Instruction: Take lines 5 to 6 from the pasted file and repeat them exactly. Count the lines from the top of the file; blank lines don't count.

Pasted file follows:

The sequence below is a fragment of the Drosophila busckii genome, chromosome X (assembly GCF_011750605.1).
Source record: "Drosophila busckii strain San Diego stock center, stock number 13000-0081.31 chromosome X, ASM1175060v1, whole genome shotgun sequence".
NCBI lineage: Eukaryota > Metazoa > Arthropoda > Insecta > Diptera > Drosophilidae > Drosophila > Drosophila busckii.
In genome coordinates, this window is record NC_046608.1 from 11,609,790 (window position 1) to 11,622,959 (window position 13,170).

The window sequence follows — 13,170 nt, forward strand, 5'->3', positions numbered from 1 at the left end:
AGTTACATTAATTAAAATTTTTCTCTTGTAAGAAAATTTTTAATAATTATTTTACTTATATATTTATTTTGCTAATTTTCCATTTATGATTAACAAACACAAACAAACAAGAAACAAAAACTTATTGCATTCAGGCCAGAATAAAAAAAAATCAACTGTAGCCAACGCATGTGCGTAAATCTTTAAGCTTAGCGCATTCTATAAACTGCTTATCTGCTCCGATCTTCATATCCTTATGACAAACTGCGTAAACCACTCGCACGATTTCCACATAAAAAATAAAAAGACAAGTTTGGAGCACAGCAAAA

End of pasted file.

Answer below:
The window sequence follows — 13,170 nt, forward strand, 5'->3', positions numbered from 1 at the left end:
AGTTACATTAATTAAAATTTTTCTCTTGTAAGAAAATTTTTAATAATTATTTTACTTATATATTTATTTTGCTAATTTTCCATTTATGATTAACAAACACAAACAAACAAGAAACAAAAACTTATTGCATTCAGGCCAGAATAAAAAAAAATCAACTGTAGCCAACGCATGTGCGTAAATCTTTAAGCTTAGCGCATTCTATAAACTGCTTATCTGCTCCGATCTTCATATCCTTATGACAAACTGCGTAAACCACTCGCACGATTTCCACATAAAAAATAAAAAGACAAGTTTGGAGCACAGCAAAA